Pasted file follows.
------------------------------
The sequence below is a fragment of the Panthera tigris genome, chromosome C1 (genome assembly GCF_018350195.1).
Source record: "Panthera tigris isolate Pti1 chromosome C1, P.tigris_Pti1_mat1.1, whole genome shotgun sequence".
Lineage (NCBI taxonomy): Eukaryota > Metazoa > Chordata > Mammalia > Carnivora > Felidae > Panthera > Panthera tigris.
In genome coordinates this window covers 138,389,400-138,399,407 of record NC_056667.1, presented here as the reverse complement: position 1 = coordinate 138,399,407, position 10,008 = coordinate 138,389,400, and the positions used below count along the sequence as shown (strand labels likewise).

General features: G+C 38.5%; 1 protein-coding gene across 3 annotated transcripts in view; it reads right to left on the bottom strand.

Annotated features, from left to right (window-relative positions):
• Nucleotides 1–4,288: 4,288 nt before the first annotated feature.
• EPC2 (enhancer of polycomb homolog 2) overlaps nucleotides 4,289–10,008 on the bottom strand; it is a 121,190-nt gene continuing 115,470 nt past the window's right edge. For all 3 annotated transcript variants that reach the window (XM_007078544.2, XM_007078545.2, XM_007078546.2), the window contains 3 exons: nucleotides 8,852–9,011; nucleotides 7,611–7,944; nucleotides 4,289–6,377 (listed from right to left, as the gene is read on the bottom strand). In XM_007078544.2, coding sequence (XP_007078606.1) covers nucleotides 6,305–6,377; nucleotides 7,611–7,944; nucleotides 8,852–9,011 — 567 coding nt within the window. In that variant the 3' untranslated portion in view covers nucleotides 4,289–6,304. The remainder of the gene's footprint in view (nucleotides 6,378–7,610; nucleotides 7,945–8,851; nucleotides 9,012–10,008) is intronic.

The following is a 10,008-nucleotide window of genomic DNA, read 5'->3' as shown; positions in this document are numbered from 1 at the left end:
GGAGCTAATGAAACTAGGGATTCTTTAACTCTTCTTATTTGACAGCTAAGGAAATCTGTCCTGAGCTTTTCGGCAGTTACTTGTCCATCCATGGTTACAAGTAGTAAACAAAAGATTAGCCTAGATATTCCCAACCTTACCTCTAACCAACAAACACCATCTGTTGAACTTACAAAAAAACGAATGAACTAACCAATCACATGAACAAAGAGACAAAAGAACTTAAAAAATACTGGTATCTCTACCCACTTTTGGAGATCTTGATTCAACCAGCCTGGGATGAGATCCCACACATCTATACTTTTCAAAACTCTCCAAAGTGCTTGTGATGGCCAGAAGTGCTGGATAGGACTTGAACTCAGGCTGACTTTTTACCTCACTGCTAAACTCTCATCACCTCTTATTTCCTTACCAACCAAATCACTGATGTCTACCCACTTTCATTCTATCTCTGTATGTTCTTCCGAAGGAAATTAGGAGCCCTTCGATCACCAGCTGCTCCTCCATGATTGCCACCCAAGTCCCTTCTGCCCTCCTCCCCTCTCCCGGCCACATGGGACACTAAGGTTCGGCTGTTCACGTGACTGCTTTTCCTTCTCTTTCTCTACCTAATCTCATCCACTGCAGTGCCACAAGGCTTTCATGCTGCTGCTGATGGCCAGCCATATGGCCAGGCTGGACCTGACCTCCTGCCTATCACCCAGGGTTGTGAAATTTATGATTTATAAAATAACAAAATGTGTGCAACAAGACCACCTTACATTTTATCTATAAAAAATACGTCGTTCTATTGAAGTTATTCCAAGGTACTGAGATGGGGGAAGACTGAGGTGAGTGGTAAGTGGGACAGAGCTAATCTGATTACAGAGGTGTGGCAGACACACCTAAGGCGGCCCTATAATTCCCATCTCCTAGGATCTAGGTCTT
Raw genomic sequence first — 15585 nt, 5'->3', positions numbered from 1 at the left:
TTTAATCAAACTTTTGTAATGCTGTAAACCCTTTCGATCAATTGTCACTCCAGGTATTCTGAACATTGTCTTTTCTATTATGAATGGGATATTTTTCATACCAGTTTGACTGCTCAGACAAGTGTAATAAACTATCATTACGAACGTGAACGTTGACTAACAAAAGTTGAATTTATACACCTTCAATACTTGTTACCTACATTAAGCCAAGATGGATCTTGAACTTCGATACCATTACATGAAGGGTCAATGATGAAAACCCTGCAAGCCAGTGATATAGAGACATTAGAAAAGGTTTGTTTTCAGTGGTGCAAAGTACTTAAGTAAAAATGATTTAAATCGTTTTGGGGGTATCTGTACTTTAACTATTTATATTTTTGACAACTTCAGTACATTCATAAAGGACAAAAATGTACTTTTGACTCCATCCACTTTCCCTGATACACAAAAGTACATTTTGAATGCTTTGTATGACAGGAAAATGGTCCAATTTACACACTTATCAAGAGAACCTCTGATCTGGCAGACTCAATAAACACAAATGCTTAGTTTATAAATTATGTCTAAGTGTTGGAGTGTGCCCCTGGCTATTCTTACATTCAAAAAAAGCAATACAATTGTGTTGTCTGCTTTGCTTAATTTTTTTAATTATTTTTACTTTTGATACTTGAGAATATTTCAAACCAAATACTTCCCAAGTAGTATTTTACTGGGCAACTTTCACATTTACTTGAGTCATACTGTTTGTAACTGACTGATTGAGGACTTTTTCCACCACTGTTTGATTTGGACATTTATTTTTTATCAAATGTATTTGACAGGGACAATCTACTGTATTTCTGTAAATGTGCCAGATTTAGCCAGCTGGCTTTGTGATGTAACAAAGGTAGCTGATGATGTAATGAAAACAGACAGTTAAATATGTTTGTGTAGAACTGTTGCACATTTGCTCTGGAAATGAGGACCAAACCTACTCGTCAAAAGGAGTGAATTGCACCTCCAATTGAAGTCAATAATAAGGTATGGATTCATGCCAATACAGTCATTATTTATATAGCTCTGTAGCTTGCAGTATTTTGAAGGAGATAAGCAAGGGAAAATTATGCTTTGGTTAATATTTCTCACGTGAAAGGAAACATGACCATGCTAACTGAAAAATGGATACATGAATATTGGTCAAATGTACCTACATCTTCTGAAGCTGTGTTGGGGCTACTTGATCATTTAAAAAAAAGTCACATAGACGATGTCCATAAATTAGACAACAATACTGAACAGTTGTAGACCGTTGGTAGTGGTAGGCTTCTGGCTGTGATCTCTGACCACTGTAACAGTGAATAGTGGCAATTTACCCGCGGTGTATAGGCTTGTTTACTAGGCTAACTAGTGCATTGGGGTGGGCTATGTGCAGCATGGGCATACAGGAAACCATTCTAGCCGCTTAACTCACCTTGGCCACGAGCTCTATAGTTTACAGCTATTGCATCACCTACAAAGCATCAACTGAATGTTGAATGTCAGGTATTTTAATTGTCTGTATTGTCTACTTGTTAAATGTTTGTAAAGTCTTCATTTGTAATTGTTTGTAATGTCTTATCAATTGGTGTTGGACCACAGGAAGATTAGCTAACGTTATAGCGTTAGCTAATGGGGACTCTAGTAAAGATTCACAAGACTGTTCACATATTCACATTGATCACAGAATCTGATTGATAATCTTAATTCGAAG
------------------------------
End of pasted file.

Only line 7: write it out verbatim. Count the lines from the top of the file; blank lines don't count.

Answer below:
• Nucleotides 1–4,288: 4,288 nt before the first annotated feature.